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Is Uncertainty A Real World Problem?

Uncertainty can powerfully assist Expert Systems to diagnose problems by ignoring the “If, then..” routine and by following an elimination algorithm. This website suggests that intuition of the human mind follows such a routine. From its early beginnings, the Artificial Intelligence community sought to understand human intelligence by building computer programs, which exhibit intelligent behavior. AI researchers assume rightly that intelligence is essentially a problem solving ability. But, they make the mistake of assuming that such problems have clear logical, or mathematical solutions.

Unfortunately for them, problems in the real world do not present clear cut answers. The diagnosis of a disease does not follow simple logical paths; nor can it be calculated. If a patient has a group of symptoms, then she has a particular disease. But many of these symptoms are shared by other diseases. Occasionally, some of these symptoms may also be absent for the disease. The real world presents the problem of uncertainty.

  • In an application of artificial intelligence, Expert Systems manage goal oriented problem solving tasks by using the logic in the minds of experts in these fields.
  • One method is to search the knowledge base through "If, then..." rules.
  • But such searches paths increase exponentially, as the size of the knowledge base increases.
  • But, quick solutions are feasible, if the logic is used to eliminate unsuitable data from the entire knowledge base.
  • Using "fuzzy" logic concepts lead to unsatisfactory solutions.
  • The advantage of using elimination is that "uncertain" elements can be left in the knowledge base to be subsequently eliminated through "certain" considerations.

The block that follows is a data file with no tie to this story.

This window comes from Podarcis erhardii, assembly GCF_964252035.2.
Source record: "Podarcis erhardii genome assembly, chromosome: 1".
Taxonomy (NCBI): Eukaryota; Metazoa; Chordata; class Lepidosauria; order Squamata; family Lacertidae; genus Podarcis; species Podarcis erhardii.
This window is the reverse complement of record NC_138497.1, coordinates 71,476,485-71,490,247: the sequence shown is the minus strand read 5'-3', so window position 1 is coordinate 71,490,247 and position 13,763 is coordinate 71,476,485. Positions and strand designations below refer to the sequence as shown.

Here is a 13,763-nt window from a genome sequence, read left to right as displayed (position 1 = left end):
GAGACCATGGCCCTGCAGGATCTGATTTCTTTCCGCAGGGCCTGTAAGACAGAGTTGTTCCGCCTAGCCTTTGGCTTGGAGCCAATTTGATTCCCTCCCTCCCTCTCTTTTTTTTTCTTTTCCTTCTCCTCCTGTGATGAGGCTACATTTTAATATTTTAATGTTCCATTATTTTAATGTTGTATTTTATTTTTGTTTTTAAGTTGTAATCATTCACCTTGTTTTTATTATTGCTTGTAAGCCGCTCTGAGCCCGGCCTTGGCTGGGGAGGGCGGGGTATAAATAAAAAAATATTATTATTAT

• The elimination logic has proved to be effective in diagnostics.

An Astonishing Link Between AI And The Fascinating Nature Of Your Mind
This hypothesis
is unique
in accounting for the striking speed of human intuition; 
in offering simple new routines to control the mind; in revealing insights into the future of AI.  Where does the mind store its treasure trove of knowledge?  How does it retrieve solutions to topical problems from this almost infinite store?  These proposed explanations have been gathering millions of page views from around the world.  The 1989 beginning of this exciting mission was a revealing insight from a Prolog AI Expert System.  The Expert System could diagnose one out of 8 diseases hinged on the user entering answers to a long string of questions.  In contrast, a doctor could identify a disease out of 8000, without questions, with just a glance.  This is an unconventional hypothesis.  The idea stems from a single "Aha!" moment. That happened when the Expert System flashed its light on a single brilliant algorithm, which could be the secret behind the ability of the mind to recognize and act on a perceived pattern in milliseconds.

The Prolog Expert System could diagnose 8 diseases, which shared 13 symptoms. It used an algorithm, a step by step procedure, for the diagnosis. Out of curiosity, I began testing an alternate algorithm in a spreadsheet.  Its first step was to SELECT all diseases WITH a particular symptom. Contrary to my plan, the algorithm would DELETE all diseases WITHOUT the symptom. That reverse was caused by a chance double twist in its "if/then" logic.

So, when I clicked "Yes" for one particular symptom to test the first step, the spreadsheet DELETED 7 out of the 8 diseases, leaving behind just one disease.  Surprise!  That disease was indicated by that symptom.  In just one leap, it had proffered the correct diagnosis. As with the doctor, it was a split second verdict!  The algorithm had ELIMINATED all diseases without the symptom.  Was selective elimination from a known list the trick used by nature for its intuitions?

Could elimination provide a faster search strategy?  Since elimination shortened the steps, a programmer coded for me a new, more ambitious Expert System.  Instead of 8 diseases, it dealt with 225 eye diseases.  Its algorithm eliminated both irrelevant diseases and their connected questions, for each answer.  The Expert System was presented to a panel of doctors. "It identified Angular Conjunctivitis, without asking a single stupid question," said a doctor. The Expert System was satisfactorily diagnosing all the eye diseases in the textbook!  The algorithm was an impressive AI tool!  The year 1989 catalogued the premises, set out in these pages, explaining how the algorithm could be enabling the mind of a doctor to achieve split second diagnosis.